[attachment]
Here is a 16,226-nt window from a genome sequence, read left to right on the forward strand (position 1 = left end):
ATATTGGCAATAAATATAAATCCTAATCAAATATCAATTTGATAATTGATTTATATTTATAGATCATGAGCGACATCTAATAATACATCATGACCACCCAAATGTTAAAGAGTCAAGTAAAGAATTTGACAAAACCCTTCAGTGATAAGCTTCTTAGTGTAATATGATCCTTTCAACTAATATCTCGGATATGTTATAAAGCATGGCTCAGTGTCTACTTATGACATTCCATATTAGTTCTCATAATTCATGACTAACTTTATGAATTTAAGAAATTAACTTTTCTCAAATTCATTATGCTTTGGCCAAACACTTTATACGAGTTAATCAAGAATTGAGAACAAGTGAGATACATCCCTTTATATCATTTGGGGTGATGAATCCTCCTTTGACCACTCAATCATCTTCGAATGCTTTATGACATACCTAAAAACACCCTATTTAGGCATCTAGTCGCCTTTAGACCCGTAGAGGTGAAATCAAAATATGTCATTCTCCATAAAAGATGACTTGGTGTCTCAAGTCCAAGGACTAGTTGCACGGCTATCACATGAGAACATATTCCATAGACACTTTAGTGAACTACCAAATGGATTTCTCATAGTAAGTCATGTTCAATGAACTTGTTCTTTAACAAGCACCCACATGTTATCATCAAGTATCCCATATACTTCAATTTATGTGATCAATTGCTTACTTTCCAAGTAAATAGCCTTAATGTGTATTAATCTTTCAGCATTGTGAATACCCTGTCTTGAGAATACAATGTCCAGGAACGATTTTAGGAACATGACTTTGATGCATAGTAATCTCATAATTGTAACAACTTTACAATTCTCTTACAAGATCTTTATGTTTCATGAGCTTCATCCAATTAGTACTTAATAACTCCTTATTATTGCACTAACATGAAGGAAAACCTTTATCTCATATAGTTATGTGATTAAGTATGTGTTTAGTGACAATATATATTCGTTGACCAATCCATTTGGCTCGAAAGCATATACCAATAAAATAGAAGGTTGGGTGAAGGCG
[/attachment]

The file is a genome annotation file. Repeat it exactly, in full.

Here is a 16,226-nt window from a genome sequence, read left to right on the forward strand (position 1 = left end):
ATATTGGCAATAAATATAAATCCTAATCAAATATCAATTTGATAATTGATTTATATTTATAGATCATGAGCGACATCTAATAATACATCATGACCACCCAAATGTTAAAGAGTCAAGTAAAGAATTTGACAAAACCCTTCAGTGATAAGCTTCTTAGTGTAATATGATCCTTTCAACTAATATCTCGGATATGTTATAAAGCATGGCTCAGTGTCTACTTATGACATTCCATATTAGTTCTCATAATTCATGACTAACTTTATGAATTTAAGAAATTAACTTTTCTCAAATTCATTATGCTTTGGCCAAACACTTTATACGAGTTAATCAAGAATTGAGAACAAGTGAGATACATCCCTTTATATCATTTGGGGTGATGAATCCTCCTTTGACCACTCAATCATCTTCGAATGCTTTATGACATACCTAAAAACACCCTATTTAGGCATCTAGTCGCCTTTAGACCCGTAGAGGTGAAATCAAAATATGTCATTCTCCATAAAAGATGACTTGGTGTCTCAAGTCCAAGGACTAGTTGCACGGCTATCACATGAGAACATATTCCATAGACACTTTAGTGAACTACCAAATGGATTTCTCATAGTAAGTCATGTTCAATGAACTTGTTCTTTAACAAGCACCCACATGTTATCATCAAGTATCCCATATACTTCAATTTATGTGATCAATTGCTTACTTTCCAAGTAAATAGCCTTAATGTGTATTAATCTTTCAGCATTGTGAATACCCTGTCTTGAGAATACAATGTCCAGGAACGATTTTAGGAACATGACTTTGATGCATAGTAATCTCATAATTGTAACAACTTTACAATTCTCTTACAAGATCTTTATGTTTCATGAGCTTCATCCAATTAGTACTTAATAACTCCTTATTATTGCACTAACATGAAGGAAAACCTTTATCTCATATAGTTATGTGATTAAGTATGTGTTTAGTGACAATATATATTCGTTGACCAATCCATTTGGCTCGAAAGCATATACCAATAAAATAGAAGGTTGGGTGAAGGCG